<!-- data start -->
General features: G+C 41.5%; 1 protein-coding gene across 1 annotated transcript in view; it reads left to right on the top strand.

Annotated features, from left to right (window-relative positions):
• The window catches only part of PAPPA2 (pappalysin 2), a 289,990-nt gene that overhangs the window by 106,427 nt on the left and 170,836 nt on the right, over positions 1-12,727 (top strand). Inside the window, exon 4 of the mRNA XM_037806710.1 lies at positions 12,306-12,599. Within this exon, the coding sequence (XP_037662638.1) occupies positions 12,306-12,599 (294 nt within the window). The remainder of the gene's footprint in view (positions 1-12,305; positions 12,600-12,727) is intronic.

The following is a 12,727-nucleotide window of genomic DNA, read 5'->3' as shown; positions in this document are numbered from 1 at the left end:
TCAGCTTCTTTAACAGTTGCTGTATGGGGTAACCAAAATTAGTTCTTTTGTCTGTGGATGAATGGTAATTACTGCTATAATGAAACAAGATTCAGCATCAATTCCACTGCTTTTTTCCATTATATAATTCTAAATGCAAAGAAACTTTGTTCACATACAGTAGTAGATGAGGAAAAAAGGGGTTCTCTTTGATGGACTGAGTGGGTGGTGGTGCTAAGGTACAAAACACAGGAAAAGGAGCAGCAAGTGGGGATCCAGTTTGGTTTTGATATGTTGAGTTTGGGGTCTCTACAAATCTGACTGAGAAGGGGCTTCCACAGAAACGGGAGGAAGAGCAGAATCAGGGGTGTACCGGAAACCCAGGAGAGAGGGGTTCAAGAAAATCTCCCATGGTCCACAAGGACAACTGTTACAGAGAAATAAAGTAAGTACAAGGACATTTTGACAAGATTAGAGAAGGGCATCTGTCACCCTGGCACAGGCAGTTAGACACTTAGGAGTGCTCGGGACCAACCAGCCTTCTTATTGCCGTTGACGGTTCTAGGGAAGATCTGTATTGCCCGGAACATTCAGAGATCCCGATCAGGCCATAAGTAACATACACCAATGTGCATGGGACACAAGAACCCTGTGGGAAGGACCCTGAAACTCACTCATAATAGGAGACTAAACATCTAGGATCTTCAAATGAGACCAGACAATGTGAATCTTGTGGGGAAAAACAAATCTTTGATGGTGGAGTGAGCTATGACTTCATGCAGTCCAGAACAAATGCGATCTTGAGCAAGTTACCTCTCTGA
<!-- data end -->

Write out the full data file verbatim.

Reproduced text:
General features: G+C 41.5%; 1 protein-coding gene across 1 annotated transcript in view; it reads left to right on the top strand.

Annotated features, from left to right (window-relative positions):
• The window catches only part of PAPPA2 (pappalysin 2), a 289,990-nt gene that overhangs the window by 106,427 nt on the left and 170,836 nt on the right, over positions 1-12,727 (top strand). Inside the window, exon 4 of the mRNA XM_037806710.1 lies at positions 12,306-12,599. Within this exon, the coding sequence (XP_037662638.1) occupies positions 12,306-12,599 (294 nt within the window). The remainder of the gene's footprint in view (positions 1-12,305; positions 12,600-12,727) is intronic.

The following is a 12,727-nucleotide window of genomic DNA, read 5'->3' as shown; positions in this document are numbered from 1 at the left end:
TCAGCTTCTTTAACAGTTGCTGTATGGGGTAACCAAAATTAGTTCTTTTGTCTGTGGATGAATGGTAATTACTGCTATAATGAAACAAGATTCAGCATCAATTCCACTGCTTTTTTCCATTATATAATTCTAAATGCAAAGAAACTTTGTTCACATACAGTAGTAGATGAGGAAAAAAGGGGTTCTCTTTGATGGACTGAGTGGGTGGTGGTGCTAAGGTACAAAACACAGGAAAAGGAGCAGCAAGTGGGGATCCAGTTTGGTTTTGATATGTTGAGTTTGGGGTCTCTACAAATCTGACTGAGAAGGGGCTTCCACAGAAACGGGAGGAAGAGCAGAATCAGGGGTGTACCGGAAACCCAGGAGAGAGGGGTTCAAGAAAATCTCCCATGGTCCACAAGGACAACTGTTACAGAGAAATAAAGTAAGTACAAGGACATTTTGACAAGATTAGAGAAGGGCATCTGTCACCCTGGCACAGGCAGTTAGACACTTAGGAGTGCTCGGGACCAACCAGCCTTCTTATTGCCGTTGACGGTTCTAGGGAAGATCTGTATTGCCCGGAACATTCAGAGATCCCGATCAGGCCATAAGTAACATACACCAATGTGCATGGGACACAAGAACCCTGTGGGAAGGACCCTGAAACTCACTCATAATAGGAGACTAAACATCTAGGATCTTCAAATGAGACCAGACAATGTGAATCTTGTGGGGAAAAACAAATCTTTGATGGTGGAGTGAGCTATGACTTCATGCAGTCCAGAACAAATGCGATCTTGAGCAAGTTACCTCTCTGA